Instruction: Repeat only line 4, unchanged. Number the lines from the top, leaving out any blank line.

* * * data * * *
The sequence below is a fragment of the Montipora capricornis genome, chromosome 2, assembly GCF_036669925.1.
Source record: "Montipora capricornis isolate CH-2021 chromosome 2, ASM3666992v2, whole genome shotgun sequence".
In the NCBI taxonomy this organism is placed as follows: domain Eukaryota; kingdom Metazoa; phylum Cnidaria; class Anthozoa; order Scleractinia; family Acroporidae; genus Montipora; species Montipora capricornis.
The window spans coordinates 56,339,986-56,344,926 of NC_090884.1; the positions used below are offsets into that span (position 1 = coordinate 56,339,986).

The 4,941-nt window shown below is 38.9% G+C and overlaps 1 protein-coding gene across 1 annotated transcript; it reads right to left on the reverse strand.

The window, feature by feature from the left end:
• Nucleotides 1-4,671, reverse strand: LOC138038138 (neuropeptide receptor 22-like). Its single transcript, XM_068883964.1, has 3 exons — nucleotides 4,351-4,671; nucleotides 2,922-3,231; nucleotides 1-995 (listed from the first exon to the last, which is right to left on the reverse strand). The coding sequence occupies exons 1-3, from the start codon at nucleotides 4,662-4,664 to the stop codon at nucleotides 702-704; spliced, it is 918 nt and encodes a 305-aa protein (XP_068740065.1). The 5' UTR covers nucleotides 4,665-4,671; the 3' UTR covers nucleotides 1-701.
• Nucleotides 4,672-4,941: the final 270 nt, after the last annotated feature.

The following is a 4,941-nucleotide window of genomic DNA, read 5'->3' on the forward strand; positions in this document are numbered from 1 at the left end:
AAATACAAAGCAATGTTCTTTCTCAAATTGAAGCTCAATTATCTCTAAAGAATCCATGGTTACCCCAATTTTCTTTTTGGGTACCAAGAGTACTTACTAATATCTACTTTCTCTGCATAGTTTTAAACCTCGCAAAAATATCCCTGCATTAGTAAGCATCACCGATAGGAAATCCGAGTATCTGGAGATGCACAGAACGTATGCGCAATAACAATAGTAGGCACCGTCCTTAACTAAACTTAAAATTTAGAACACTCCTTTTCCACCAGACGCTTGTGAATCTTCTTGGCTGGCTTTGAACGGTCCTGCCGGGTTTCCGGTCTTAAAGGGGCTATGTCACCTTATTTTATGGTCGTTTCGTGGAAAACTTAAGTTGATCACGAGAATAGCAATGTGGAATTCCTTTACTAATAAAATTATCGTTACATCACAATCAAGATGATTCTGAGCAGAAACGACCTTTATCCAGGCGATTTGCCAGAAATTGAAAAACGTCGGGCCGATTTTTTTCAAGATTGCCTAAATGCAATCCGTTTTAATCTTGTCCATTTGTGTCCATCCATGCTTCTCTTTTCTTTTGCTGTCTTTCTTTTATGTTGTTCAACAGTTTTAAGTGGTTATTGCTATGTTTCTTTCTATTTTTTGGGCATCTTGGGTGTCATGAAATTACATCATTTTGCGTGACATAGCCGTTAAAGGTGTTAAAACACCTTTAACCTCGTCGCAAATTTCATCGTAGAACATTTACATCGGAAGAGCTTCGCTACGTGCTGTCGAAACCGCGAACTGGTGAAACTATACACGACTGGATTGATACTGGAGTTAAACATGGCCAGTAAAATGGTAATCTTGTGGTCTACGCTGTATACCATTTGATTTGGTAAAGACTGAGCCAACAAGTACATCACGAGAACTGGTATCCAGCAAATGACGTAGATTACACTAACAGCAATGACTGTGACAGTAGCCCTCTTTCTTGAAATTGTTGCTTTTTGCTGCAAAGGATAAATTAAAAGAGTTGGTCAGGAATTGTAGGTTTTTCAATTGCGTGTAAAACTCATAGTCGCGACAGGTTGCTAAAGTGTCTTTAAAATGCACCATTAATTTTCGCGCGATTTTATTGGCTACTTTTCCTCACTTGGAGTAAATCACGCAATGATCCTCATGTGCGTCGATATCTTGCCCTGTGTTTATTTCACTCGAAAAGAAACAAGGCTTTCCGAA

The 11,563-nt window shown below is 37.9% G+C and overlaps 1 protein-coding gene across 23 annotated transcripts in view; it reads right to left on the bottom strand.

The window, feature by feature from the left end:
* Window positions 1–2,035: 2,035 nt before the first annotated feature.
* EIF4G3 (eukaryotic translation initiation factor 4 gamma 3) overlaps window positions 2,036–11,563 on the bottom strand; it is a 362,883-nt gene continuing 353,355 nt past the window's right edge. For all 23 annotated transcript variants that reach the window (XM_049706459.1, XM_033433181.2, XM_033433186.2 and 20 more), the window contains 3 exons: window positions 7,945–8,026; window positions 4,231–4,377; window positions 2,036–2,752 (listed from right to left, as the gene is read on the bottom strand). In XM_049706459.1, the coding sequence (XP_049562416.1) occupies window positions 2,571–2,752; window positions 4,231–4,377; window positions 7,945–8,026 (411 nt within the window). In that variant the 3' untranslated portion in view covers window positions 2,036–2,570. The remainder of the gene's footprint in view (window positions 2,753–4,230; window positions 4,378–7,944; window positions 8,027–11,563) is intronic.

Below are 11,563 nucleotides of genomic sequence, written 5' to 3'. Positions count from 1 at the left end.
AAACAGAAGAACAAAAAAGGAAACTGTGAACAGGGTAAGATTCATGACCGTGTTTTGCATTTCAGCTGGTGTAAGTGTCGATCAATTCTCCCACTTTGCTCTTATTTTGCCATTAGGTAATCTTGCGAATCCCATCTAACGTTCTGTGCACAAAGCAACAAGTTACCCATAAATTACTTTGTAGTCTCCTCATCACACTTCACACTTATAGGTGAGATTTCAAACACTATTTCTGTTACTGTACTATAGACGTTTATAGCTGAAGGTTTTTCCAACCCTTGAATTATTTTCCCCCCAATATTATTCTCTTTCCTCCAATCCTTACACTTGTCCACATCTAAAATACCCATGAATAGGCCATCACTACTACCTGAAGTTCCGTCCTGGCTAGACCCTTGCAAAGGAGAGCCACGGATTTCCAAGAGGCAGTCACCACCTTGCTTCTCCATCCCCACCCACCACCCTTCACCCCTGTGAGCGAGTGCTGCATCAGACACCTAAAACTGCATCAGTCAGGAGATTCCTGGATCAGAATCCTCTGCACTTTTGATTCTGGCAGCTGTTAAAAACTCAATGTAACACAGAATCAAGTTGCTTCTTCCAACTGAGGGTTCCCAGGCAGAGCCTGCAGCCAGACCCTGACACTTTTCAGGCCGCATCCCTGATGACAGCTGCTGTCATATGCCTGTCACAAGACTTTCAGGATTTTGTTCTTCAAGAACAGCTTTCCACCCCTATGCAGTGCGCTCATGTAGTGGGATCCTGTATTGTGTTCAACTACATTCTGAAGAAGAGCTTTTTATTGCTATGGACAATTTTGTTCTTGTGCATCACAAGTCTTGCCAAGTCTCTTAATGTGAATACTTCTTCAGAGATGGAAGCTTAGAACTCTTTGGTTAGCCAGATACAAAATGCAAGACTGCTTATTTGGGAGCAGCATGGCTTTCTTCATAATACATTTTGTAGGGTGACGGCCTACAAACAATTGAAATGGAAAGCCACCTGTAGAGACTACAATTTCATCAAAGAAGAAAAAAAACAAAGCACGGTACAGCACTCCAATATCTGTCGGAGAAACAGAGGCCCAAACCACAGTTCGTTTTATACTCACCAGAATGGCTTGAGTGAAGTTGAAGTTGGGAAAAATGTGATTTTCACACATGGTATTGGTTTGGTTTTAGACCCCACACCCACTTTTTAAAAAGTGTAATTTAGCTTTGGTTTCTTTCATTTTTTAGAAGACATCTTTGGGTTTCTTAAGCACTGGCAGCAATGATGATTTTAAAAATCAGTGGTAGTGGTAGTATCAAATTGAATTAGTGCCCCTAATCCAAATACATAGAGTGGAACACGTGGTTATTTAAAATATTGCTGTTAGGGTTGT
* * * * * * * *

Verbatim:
The window spans coordinates 56,339,986-56,344,926 of NC_090884.1; the positions used below are offsets into that span (position 1 = coordinate 56,339,986).